How ‘New Retail’ Will Transform American Customer Service

By Elaina Ransford

‘New Retail’ is a term coined by Alibaba to describe the breakdown of the dichotomy between online and offline retail. In a 2017 letter to shareholders, Alibaba’s executive chairman Jack Ma said “’E-commerce is rapidly evolving into ‘New Retail.’ The boundary between offline and online commerce disappears as we focus on fulfilling the personalized needs of each customer.” Two years after Ma famously coined the term, ‘New Retail’ is starting to enter the US lexicon. From Amazon’s digitization of legacy grocery chain Whole Foods, to Starbucks’ partnership with Alibaba’a New Retail services in China, American companies are starting to break down the tired division between brick and mortar and online shopping.

This shift in shopping experiences has already hit the market: companies such as Walgreens, which is piloting targeted advertising on smart cooler doors, have experimented with in-store smart targeted advertising, in-store analytics, and connected sensors. Retailers are gaining a real-time understanding of their customers’ inventory flow between digital and physical stores, and are beginning to offer experiences based on this new data.

As retail experiences change, so too will customer expectations. If customers can move seamlessly between digital and physical brand experiences, they will expect this ease of access and continuity of experience from that same retail brand’s customer service.

Whatever you want, whenever you want: the promise of New Retail

A recent analysis of New Retail noted that Alibaba’s “Hema Supermarket is the first modern attempt at scale to say to consumers, ‘You can have whatever you want, however you want, and whenever you want, regardless of whether you are physically within a store or not.’” This is the promise of New Retail, and it’s also the promise that customer service organizations will need to live up to.

In order for this to happen, customer service for retail brands will need to do three things:

  1. Identify the channels that are best able to meet evolving customer expectations
  2. Enable continuous experiences on these channels across digital and physical purchases
  3. Leverage automation to deliver these experiences at scale

Consumers will increasingly expect personalized and available service wherever they are — in-store, online shopping, or on a mobile app. New Retail collapses channels into one continuous brand experience, an experience that definitely includes customer service.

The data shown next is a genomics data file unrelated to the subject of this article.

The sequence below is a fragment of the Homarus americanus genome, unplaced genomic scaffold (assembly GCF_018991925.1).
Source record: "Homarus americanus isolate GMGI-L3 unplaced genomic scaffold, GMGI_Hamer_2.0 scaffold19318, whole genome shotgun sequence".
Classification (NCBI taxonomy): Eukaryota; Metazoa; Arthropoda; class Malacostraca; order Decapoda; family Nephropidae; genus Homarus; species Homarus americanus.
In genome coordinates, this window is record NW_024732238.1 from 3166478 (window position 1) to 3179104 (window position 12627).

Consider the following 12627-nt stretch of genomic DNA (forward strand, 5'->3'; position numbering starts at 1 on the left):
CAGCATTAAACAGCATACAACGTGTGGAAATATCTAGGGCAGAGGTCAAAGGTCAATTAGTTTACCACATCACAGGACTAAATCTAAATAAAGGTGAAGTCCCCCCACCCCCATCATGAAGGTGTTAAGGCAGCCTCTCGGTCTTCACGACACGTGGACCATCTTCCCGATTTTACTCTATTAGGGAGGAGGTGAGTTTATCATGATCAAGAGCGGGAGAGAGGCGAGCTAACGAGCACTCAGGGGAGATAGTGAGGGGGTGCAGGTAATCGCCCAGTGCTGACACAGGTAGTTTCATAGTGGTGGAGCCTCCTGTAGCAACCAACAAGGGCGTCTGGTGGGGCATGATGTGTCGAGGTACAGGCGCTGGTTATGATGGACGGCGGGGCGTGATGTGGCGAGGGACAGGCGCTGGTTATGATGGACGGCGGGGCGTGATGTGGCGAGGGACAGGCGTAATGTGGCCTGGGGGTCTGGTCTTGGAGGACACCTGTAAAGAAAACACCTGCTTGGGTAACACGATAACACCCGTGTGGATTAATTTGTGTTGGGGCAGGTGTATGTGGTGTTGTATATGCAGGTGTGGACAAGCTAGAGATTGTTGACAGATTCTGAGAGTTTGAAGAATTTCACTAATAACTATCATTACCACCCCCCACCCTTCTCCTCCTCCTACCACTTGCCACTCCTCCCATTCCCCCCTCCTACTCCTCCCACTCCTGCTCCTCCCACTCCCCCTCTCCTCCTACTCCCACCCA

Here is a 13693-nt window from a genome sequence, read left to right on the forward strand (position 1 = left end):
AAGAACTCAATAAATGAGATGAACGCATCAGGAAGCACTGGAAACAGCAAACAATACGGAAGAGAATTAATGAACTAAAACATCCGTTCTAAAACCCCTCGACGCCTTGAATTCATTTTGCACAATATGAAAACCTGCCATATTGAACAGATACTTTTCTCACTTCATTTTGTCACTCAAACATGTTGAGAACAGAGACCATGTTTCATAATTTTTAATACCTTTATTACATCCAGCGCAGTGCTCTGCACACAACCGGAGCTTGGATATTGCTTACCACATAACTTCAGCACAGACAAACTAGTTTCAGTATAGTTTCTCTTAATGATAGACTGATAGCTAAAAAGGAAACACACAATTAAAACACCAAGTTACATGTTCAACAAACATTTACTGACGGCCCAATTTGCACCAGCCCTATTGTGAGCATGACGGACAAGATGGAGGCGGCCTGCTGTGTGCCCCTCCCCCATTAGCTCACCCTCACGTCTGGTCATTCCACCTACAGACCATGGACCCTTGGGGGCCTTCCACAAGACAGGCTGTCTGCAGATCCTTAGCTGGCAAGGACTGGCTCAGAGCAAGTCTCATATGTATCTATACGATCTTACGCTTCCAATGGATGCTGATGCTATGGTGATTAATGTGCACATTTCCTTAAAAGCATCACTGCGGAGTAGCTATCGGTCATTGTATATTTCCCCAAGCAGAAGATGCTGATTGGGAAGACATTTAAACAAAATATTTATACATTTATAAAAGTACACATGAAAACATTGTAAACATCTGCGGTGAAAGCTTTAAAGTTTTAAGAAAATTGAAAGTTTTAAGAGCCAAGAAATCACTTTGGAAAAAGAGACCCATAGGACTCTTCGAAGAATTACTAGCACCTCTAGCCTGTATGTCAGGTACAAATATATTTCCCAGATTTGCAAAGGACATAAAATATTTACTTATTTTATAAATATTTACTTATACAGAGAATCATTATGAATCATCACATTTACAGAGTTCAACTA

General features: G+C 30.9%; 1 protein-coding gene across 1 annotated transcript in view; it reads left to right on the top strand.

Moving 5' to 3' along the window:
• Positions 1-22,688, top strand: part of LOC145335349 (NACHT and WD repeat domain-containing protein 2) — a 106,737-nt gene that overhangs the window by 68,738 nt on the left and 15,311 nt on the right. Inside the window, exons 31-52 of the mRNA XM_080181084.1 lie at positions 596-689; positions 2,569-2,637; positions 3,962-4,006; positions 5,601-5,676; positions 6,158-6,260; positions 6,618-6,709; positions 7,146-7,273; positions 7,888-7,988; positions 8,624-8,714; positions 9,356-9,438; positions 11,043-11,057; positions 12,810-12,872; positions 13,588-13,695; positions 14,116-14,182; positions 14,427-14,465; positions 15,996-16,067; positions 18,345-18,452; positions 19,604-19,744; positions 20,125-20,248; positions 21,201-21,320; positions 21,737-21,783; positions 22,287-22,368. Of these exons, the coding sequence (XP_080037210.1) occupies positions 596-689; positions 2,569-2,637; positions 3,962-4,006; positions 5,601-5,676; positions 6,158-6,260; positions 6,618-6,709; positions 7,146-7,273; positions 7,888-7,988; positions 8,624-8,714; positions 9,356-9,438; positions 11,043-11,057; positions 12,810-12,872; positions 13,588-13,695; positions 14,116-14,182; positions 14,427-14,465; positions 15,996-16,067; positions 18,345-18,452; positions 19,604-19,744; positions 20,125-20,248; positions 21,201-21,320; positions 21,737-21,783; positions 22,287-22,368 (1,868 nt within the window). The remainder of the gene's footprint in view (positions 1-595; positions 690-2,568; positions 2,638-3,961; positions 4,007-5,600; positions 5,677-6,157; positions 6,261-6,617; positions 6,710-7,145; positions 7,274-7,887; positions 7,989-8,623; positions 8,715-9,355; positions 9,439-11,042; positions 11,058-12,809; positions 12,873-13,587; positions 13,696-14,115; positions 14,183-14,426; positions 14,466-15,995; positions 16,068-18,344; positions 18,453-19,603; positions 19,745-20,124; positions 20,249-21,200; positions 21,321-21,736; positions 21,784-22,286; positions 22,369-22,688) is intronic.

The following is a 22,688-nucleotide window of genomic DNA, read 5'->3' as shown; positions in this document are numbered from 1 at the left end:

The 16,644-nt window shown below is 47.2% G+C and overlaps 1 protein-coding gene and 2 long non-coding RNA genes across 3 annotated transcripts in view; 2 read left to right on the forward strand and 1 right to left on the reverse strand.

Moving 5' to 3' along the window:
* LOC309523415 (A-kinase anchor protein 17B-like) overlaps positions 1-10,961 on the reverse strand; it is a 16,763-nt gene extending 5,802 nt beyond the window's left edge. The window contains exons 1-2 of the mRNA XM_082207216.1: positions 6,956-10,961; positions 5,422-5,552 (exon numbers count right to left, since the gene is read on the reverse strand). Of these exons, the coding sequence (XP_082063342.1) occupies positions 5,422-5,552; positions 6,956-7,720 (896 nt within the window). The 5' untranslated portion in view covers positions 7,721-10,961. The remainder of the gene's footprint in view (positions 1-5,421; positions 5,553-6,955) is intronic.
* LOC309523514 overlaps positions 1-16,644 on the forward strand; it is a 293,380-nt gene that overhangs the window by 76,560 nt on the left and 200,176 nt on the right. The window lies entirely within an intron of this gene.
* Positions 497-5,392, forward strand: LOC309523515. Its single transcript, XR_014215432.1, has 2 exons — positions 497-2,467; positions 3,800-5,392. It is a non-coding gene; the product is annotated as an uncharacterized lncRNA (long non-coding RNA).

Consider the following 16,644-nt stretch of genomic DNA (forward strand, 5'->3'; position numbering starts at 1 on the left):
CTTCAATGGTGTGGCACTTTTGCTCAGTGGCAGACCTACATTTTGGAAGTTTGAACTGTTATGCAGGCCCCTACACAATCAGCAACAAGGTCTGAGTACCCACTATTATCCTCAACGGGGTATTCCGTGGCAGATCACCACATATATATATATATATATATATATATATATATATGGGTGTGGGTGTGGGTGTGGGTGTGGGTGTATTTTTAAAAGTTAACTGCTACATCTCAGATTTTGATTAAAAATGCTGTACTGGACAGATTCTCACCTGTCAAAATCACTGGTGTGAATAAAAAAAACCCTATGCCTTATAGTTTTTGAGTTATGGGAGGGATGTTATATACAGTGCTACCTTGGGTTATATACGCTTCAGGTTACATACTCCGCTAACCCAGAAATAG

The Answer to Customer Service for Retail: Asynchronous Messaging

Messaging is the customer service equivalent to New Retail: it’s available on all platforms, on the go, and doesn’t require customers to sit and wait around or be present at all times during the interaction. Importantly, messaging is different from live chat, which is expensive to staff and in fact has lower CSAT than asynchronous messaging. While messaging can be live, it also allows for time lapses on both the agent and the customer side, and allows for continuity in the conversation between those lapses (i.e. the chat window doesn’t just close out if the customer doesn’t respond for five minutes).

Let’s take a look at why this form of messaging is the answer to New Retail:

  • Messaging is available across channels
    Messaging is incredibly accessible, from our smartphones to our desktops. For instance, think about how you use Facebook Messenger: if you’re on the go and responding to someone, you’ll respond through the Messenger app. However, if you’re working on your computer, then you’ll respond through the Facebook website. The messaging history across both channels is continuous and the conversation is available in real-time. Using messaging to deliver customer service for retail brands offers this same capability — customers can access your brand from wherever they are, in the middle of whatever they’re doing. Remember, that’s the promise of New Retail: whatever you want, whenever you want.
  • Messaging is highly scalable with automation
    Having enough representatives available for live communication across channels can be expensive. Messaging, though, is able to leverage bots for standard information collection and routine workflows. This is a massive help to agents, because when an agent becomes available, he or she can simply look at the information that the bot collected and solve the customer’s issue efficiently. This not only saves agent time, but also reduces the number of tickets that need to be routed to an agent — as simple, common issues can be solved by the bot.

New Retail in the US will drive new customer expectations, and the only way to meet those expectations at scale is through asynchronous messaging. Learn more about customer preferences within the digital customer service landscape by downloading our latest Benchmark Report.

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